The Insulin Spike – What You Need To Know
With all the talk in today’s world about what carbs are doing to your body fat levels, you may think that you should be avoiding an insulin spike at all costs. People everywhere are claiming that as soon as you get an insulin spike, the body is going to instantly go into fat storing mode where you move the extra energy into the body fat stores.
But, is this always the case?
Will an insulin spike always work against you?
If the truth is told, while an insulin spike is definitely something you want to avoid most of the time, in some situations, it can actually be very beneficial.
Let’s look further into this insulin spike issue so you can get the facts straight on this process.
What Causes An Insulin Spike To Occur
The very first thing that you need to come to learn is what causes an insulin spike to occur in the first place. An insulin spike is going to take place any time a huge amount of sugar is released into the blood stream, causing blood glucose levels to increase.
Since insulin’s primary job is to flood into the blood and snatch this excess glucose up and place it in storage in order to prevent dangerously high blood glucose levels, the more sugar present, the more insulin you’ll see.
Due to the fact that carbohydrates break down into sugar when they enter the body, it’s primarily carbohydrates that are going to have this impact. Protein has very little impact on blood sugar although it will still influence it and fat has no impact at all.
In fact, when you pair protein and fats with the carbohydrates you eat, you can reduce the insulin spike that occurs as the breakdown process of those carbs will be considerably slower.
When You Should Spike Your Insulin
In most cases, since you don’t want excess glucose going to storage – which, if you’re sitting at your office desk or on the couch would be fat storage, avoiding an insulin spike is important.
But, if you’ve just finished a hard workout session, it won’t be fat stores that this excess glucose would go to but rather the muscle stores of glucose – muscle glycogen.
Since muscle glycogen is what powers you through each workout session, it’s going to be ideal to spike insulin at this time to restore those levels. If you don’t, you won’t recover as fast and you may find that you feel a lot more tired moving into your next workout session.
Immediately after an intense weight lifting session your muscles will be drained of their glycogen and they’ll be hungry to take up glucose for storage. Insulin is going to speed up this process tremendously.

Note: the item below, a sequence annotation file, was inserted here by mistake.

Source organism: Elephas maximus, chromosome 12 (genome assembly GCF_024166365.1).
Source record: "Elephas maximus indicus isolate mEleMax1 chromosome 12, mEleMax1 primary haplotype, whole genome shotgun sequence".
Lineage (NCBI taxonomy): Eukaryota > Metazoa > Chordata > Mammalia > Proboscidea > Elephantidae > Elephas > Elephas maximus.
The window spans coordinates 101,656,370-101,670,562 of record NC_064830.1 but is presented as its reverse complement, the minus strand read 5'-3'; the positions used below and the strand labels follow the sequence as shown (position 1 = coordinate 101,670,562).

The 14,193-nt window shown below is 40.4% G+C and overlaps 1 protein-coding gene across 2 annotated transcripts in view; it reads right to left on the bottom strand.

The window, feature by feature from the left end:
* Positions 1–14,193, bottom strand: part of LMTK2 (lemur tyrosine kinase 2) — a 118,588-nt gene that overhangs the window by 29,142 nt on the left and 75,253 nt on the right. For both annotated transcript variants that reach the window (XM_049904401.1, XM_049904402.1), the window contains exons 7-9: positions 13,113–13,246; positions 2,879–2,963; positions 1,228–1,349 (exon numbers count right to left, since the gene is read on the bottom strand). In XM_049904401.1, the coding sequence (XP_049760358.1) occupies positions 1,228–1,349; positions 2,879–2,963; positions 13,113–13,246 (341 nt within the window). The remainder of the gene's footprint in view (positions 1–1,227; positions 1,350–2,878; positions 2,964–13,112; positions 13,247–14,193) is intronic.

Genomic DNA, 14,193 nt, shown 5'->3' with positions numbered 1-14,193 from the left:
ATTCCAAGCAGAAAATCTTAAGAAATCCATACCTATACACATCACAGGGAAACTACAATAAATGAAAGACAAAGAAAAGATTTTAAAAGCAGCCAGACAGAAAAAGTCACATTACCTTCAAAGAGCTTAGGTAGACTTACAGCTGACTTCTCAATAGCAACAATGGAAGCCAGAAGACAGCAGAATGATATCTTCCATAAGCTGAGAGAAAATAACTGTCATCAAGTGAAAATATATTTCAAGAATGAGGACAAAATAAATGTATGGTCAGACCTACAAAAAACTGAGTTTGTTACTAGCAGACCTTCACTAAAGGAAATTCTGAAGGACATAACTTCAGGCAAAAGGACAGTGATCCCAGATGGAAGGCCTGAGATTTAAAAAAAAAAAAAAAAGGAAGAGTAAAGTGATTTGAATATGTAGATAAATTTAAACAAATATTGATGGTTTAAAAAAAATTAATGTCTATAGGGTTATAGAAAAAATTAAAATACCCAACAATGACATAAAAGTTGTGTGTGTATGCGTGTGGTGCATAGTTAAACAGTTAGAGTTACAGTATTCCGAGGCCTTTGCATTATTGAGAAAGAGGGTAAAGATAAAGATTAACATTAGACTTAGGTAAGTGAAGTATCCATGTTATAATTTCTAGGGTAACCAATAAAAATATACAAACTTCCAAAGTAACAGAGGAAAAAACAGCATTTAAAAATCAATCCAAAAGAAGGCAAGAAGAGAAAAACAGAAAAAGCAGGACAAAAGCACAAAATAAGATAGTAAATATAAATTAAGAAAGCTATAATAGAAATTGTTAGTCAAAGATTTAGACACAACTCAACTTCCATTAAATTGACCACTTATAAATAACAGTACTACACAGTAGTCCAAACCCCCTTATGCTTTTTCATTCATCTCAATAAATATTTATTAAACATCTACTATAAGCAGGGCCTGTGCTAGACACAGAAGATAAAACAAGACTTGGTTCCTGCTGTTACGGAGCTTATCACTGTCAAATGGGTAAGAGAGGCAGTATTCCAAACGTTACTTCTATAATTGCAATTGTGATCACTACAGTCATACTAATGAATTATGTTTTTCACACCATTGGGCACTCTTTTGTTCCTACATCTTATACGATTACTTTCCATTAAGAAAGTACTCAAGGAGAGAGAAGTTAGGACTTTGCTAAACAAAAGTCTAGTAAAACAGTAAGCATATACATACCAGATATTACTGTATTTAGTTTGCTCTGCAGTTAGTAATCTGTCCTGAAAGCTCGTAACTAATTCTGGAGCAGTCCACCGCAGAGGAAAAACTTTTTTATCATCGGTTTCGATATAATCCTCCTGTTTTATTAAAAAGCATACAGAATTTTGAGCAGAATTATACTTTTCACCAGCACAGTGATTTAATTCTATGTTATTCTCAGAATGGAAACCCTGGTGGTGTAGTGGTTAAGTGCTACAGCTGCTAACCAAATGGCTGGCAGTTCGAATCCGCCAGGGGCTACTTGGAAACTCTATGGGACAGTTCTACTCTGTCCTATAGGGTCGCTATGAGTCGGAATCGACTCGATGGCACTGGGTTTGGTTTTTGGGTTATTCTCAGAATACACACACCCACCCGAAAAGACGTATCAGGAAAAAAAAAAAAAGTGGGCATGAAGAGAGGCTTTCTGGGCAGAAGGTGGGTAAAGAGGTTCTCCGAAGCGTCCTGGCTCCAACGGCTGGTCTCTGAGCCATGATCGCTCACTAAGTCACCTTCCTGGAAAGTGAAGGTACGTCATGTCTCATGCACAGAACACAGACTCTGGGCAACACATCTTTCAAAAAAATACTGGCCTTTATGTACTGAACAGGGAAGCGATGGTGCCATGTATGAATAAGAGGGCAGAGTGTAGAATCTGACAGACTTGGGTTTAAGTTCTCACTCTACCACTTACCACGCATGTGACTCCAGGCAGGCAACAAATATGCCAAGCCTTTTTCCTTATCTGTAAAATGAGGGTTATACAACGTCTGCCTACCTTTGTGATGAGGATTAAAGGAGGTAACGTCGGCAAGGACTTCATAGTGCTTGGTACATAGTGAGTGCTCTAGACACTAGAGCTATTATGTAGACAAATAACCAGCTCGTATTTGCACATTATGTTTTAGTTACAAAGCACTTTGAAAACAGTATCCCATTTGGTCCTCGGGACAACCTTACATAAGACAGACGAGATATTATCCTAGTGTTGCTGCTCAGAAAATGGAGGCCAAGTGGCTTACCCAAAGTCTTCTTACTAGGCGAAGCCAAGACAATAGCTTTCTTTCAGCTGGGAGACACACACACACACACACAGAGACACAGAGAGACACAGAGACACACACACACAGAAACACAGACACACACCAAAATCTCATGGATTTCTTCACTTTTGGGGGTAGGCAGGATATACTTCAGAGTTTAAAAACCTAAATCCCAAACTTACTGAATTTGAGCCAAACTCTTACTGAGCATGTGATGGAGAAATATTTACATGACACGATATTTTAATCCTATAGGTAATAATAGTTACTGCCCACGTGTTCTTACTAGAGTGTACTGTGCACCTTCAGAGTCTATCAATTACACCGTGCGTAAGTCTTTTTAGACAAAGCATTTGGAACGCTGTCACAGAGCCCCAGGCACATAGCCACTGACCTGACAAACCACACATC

What Foods To Eat To Spike Insulin
In order to get the blood glucose levels high and see the corresponding insulin spike that goes along with that, you want to focus on eating the right foods.
Since the insulin response largely comes down to the volume and speed of the sugar entering into the blood, you should focus your intake on very simple sugars that are very low fat in nature. These will break down into the blood stream almost instantly, causing the series of events to occur.
This would include foods such as sugary cereals, white bread, candy (that contains only glucose, not fructose), dextrose (another name for sugar), or even fruit. Just be aware that fruit contains half glucose and half fructose and fructose doesn’t have any influence on blood sugar levels as it moves directly into the liver for processing instead.
So while fruit will cause some insulin spike due to the fruit sugars it contains, it won’t be as effective since it has that fructose content in there.
Putting The Picture Together
So putting this all together, immediately after your workout session for optimal recovery you want to have a simple carbohydrate source that includes as little fat as possible. You don’t want to shun protein at this time however as protein is also key for good muscular recovery, so that must be present also.
Then about an hour after this post-workout meal, follow that up with a slower digesting source of carbs and some more protein to ensure that you don’t suffer from a large blood sugar drop that leaves you feeling shaky, hungry, and light-headed.
So there you have the facts about the insulin spike. In a post workout situation it can do you a world of good but for the most part, it should be avoided.